An application to construct an RV park on Boynton Road in Walworth, N.Y., has been wrought with controversy, the Wayne Post reported.
In October, TJJK Properties LLC. and Kevin Heald filed an application to construct Twilight Valley RV Resort, which would include 148 campsites, on an 87.1-acre site at 4500 Boynton Road in Walworth. The RV park would run along the east side of Boynton Road, north of Walworth-Marion Road and south of Smith Hill Road.
Developers completed a long form of environmental review, which was posted online and made available at the town hall. The public had a month to submit written comments.
“A lot of people did that,” said Planning Board Chairman Gene Bavis, who added that the Planning Board wasn’t required to have a public review during the SEQR process.
The developer’s engineer was invited to respond to public concerns, following which the board went step by step over each issue to determine environmental impact.
“Based on the town engineer’s, town officials’s and public concerns, we (the Planning Board) declared a negative declaration,” said Bavis, “meaning the RV park would have a small or moderate impact (on the environment). We determined that yes, there will be some impact, but minimal that can be addressed within reason.”
The town engineer has reviewed the plan and made revision suggestions, which must be dealt with before approval.
“It’s been a very controversial subject,” said Bavis. “We all want empty, quiet areas around us. But, the developers who own the land have the right to use it within the rules.”
A local law, which allows RV parks to be built on 40 acres or more in the town, was developed by the Walworth Master Plan committee and approved by the town board about a year ago.
Two years ago, before the law was passed, Bobbie Rodriguez, Boynton Road resident, formed the Neighborhood Coalition, a group of 35 people concerned with development in the area they live.
That coalition is passionately opposed to the proposed RV park, which Rodriguez said is being “plopped in among our beautiful, residential neighborhood”. At the April Planning Board meeting, they were joined by others from Smith Hill, Hall Center and Arbor roads, swelling their numbers to 80.
“We don’t feel as if our concerns were addressed,” said Rodriguez. “No one has been listening to us.”
Boynton Road concerns about air pollution due to camp fires were brushed off, she said, because of how the winds normally blow. But, that doesn’t help Smith Hill Road residents, who are east of the proposed RV site.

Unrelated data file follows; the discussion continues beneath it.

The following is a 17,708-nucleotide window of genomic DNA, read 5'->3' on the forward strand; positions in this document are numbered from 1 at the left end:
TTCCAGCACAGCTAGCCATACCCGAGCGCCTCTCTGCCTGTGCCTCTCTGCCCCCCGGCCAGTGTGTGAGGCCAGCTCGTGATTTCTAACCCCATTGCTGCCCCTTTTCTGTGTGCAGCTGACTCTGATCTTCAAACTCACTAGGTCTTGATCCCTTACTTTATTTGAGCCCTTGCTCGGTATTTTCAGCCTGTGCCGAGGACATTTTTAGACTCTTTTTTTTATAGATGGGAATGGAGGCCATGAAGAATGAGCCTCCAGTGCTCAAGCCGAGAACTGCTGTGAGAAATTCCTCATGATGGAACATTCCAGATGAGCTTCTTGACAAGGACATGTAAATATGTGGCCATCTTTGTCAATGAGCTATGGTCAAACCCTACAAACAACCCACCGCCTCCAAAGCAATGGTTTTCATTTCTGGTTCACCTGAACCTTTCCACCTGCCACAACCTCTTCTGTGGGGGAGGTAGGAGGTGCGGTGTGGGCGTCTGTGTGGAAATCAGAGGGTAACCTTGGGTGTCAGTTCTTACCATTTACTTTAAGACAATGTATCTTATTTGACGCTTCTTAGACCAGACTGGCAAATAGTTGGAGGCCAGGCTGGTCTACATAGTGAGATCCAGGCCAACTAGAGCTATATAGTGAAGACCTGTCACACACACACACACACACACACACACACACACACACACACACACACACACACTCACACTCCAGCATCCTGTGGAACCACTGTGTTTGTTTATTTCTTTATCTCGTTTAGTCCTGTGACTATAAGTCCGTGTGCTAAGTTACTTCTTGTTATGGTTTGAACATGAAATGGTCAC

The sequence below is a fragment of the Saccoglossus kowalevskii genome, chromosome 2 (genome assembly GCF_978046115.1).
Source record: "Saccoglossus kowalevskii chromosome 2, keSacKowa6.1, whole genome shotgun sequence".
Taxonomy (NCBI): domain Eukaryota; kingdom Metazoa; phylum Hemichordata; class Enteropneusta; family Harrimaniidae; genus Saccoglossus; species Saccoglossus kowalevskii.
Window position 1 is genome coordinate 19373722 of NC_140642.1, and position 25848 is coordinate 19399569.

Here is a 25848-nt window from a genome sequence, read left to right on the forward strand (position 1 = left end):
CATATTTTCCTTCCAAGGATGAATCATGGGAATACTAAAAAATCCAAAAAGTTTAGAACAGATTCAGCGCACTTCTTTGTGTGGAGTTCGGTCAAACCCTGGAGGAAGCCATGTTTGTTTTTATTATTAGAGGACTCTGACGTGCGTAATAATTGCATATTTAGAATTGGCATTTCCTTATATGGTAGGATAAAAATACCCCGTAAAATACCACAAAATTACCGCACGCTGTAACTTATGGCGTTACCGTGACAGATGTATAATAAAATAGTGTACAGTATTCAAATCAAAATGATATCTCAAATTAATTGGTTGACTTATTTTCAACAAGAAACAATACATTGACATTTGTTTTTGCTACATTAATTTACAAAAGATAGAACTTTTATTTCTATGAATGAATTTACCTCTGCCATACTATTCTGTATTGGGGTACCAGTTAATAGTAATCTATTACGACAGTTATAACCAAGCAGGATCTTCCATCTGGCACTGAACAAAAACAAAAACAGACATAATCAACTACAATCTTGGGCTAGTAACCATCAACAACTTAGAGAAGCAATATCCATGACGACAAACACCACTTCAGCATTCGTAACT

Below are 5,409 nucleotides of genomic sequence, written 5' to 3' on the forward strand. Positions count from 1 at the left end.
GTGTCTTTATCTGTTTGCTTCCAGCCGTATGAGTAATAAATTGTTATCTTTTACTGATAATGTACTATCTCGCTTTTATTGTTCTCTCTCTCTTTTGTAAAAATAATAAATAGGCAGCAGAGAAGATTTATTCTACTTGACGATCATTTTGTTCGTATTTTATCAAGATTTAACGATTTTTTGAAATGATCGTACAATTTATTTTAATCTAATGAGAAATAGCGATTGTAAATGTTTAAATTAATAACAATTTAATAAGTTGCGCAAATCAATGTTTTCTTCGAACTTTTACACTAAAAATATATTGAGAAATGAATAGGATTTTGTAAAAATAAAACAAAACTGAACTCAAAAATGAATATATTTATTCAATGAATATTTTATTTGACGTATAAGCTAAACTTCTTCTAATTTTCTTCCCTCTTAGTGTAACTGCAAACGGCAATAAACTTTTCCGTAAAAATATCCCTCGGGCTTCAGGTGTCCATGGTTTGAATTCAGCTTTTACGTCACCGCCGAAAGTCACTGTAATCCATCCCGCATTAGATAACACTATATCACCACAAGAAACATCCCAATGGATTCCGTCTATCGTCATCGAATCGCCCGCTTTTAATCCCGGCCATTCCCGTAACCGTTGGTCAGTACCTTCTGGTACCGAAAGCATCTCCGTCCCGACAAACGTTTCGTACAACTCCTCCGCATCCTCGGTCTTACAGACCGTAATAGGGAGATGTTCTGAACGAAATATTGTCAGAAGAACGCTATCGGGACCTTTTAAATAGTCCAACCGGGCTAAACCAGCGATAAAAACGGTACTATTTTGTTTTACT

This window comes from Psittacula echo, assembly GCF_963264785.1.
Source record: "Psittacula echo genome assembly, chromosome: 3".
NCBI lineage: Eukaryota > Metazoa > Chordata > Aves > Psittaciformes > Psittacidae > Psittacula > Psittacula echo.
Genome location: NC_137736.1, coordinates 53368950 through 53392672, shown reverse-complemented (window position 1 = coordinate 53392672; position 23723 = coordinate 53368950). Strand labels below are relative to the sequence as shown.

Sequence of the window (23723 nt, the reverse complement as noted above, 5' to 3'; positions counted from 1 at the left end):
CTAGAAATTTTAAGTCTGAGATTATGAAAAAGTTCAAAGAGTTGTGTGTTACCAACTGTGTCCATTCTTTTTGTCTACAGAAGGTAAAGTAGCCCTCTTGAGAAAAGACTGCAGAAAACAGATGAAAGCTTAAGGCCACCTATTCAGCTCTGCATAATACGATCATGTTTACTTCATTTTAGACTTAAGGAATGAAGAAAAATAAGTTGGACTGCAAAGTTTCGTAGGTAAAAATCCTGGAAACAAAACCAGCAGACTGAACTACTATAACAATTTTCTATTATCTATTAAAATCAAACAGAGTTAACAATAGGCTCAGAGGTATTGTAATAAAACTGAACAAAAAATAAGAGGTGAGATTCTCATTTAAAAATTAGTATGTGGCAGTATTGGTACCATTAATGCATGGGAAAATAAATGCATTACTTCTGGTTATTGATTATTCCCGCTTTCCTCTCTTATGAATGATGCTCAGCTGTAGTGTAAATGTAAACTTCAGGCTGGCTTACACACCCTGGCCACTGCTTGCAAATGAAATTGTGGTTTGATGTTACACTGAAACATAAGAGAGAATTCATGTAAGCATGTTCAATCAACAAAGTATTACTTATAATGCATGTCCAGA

“The DEC allows campfires 4 feet by 4 feet by 3 feet tall,” said Rodriguez. “Multiply that by 148 campsites and we will be exposed to smoke equal to a fire the size of 2,368 square feet every weekend, every summer.”
Other objections include increased traffic and noise, since the park will operate a store, game room, pavilion and pool; a decrease in water quality due to possible spills of gasoline, diesel fuel and septic systems that will leach into the underlying dolomite; street lighting in the park and the entrance light; loss of property value; as well as the odor of sewage being dumped.
“The entrance to the park and the entrance light is directly across the road from our home,” said Rodriguez, “and the raw sewage dump 100 feet from our yard.”
The coalition believes the town is basing their decisions on the fact that tax revenue will increase if an RV park is developed on the now vacant land and don’t believe that local business would benefit from its development.
Most, she said, would rather see a subdivision constructed.
“I can remember when Boynton Road was a slice of heaven,” she said. “Now I can hardly wait to move, that it if anyone will buy a house across the street from an RV park.”
The proposed site is vacant land. If an RV park were built on the property, Karen Ambroz, town assessor, said there would be an increase in assessment, but declined to say how much.
“The anticipation of it being assessed for millions of dollars is a farce,” she said.
How the planning board will rule is still uncertain.
“I don’t know if we’ll be in a place to grant approval,” Bavis said. “We want to make sure it’s done right. A lot of time and effort has gone into it. If the developer meets all criteria that is in town codes and if they’ve address all the things to the satisfaction of the Planning Board, we’d have to give them approval. We have to have a reason to turn them down.”
The town Planning Board will meet again on the matter at 7:30 p.m. May 9 at the town hall, said Bavis.